We all are familiar with the carrot that we add to our salads or juices, but have you heard of its wilder cousin — the wild carrot? The wild carrot is a plant that has been used for centuries because of its health advantages.
From removing kidney stones to alleviating problems in the bladder, you can say the wild carrot has the ability to help cure your wildest urinary tract issues.
Botanical Name and Family of the Wild Carrot
The wild carrot is botanically known as Daucus carota. It belongs to the Apiaceae or Umbelliferae family and is closely related to celery, parsley, cilantro and parsnip. Wild carrot goes by many names including Bird’s nest, Bishop’s lace and Queen Anne’s lace to name a few.
What Is Wild Carrot?
Wild carrot is obtained from a flowering plant that grows in Southwest Asia, North America, Europe and Australia. The aerial parts of this plant are used in medicine, however, the root portion must not be consumed.
One of the first documented medicinal uses of this plant can be traced back to classical times, where the Roman Encyclopaedist Aulus Cornelius Celsus (25 B.C.–50 A.D.), mentioned the use of wild carrot seeds in his work “De medicine,” written almost 2,000 years ago.
Wild carrot seeds have also traditionally been used for the very same purpose as its now extinct relative, “silphion,” which was a particular plant that was extremely sought after by the Romans and was widely used as a contraceptive aid before its subsequent demise.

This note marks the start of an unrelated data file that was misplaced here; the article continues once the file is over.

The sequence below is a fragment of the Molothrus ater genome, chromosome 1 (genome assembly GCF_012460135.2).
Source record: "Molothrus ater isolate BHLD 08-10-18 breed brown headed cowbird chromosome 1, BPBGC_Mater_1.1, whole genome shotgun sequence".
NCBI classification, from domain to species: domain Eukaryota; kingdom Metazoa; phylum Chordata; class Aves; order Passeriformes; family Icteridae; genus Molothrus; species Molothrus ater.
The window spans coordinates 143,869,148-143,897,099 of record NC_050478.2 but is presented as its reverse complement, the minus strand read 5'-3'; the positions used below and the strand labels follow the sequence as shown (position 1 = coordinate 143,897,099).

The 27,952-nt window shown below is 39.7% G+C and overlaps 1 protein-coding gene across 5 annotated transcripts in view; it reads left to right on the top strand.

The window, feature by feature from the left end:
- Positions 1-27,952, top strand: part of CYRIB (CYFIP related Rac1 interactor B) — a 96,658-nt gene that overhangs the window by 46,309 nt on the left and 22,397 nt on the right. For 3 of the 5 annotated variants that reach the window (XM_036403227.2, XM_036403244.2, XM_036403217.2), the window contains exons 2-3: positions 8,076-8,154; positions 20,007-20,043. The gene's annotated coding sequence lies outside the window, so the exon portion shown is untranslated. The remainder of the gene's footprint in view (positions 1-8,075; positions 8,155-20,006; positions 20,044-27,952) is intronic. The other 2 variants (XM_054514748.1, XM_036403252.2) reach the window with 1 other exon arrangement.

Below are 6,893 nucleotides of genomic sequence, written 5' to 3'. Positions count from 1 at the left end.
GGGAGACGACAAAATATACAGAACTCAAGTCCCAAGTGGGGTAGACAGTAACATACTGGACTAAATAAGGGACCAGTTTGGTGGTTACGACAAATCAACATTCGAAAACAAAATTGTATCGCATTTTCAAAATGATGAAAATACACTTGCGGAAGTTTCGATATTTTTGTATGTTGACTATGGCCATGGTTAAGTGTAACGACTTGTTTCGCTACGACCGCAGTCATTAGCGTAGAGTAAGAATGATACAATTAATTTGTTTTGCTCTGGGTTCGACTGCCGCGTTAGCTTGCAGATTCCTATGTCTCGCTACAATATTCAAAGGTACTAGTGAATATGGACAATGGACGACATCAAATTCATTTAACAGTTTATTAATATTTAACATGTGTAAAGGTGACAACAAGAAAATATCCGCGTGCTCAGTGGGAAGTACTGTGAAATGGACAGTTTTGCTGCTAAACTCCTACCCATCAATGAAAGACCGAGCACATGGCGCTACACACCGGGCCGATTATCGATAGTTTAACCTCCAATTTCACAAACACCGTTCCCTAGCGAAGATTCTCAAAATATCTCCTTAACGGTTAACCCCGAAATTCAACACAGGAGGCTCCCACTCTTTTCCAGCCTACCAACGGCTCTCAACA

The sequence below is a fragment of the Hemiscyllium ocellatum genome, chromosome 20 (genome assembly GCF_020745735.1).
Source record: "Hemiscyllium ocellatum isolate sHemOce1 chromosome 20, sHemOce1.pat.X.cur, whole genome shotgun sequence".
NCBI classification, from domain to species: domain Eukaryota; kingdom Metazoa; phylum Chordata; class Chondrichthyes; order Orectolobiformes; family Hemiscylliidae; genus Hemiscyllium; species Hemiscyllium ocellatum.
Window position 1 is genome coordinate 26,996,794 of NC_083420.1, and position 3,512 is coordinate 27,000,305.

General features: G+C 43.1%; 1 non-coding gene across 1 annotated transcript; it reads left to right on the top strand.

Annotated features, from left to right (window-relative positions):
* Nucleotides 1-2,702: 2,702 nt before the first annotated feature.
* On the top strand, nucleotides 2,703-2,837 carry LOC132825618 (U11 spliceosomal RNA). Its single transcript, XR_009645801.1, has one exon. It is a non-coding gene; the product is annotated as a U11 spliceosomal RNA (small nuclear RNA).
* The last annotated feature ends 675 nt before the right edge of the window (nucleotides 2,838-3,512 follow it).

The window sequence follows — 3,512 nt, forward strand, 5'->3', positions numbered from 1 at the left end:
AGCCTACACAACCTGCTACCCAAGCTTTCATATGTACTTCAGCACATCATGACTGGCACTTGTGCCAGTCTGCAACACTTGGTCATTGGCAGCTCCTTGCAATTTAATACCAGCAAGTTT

Since then, this plant is used all over the world to help relieve diarrhea, indigestion and intestinal gas. It is also used by women to help relieve pain in the uterus and to induce their menstrual periods.
Active Ingredients Found in Wild Carrot
The carrot seeds contain volatile oil made up the following constituents:
- Fatty acids
Research also suggests that the wild carrot has diuretic, emmenagogue, anti-lithic and carminative properties.
Health Benefits of Wild Carrot
Traditionally, the wild carrot has been used in treating bladder problems, urinary retention and other kidney problems.
It is also considered a good remedy for flatulence, ulcers and gout conditions where joint pains occur due to the accumulation of uric acid. It has been used to treat itching and eczema, liver disorders and dysmenorrhea.
Aside from the mentioned benefits, the wild carrot has also been considered useful for:
- Irregular periods
- Worm infestations
- Water retention
- Urinary system
How to Use Wild Carrot
Wild carrot seed oil is available and may be used as a flavor in candy, beverages, baked foods and meat products. It is also available as a tincture, but dosage depends on certain factors like health and age, which is why you should speak to an herbal practitioner about dosing before consuming this tincture.
Side Effects of Wild Carrot
Although wild carrot proposes many benefits, if consumed in high doses, it can cause side effects. High doses of the oil of wild carrot can cause nerve and kidney problems, skin rash and allergic reactions in persons with an allergy to celery, birch and related plants. Wild carrot oil must be avoided during pregnancy and breastfeeding and also by persons who suffer from high blood pressure.
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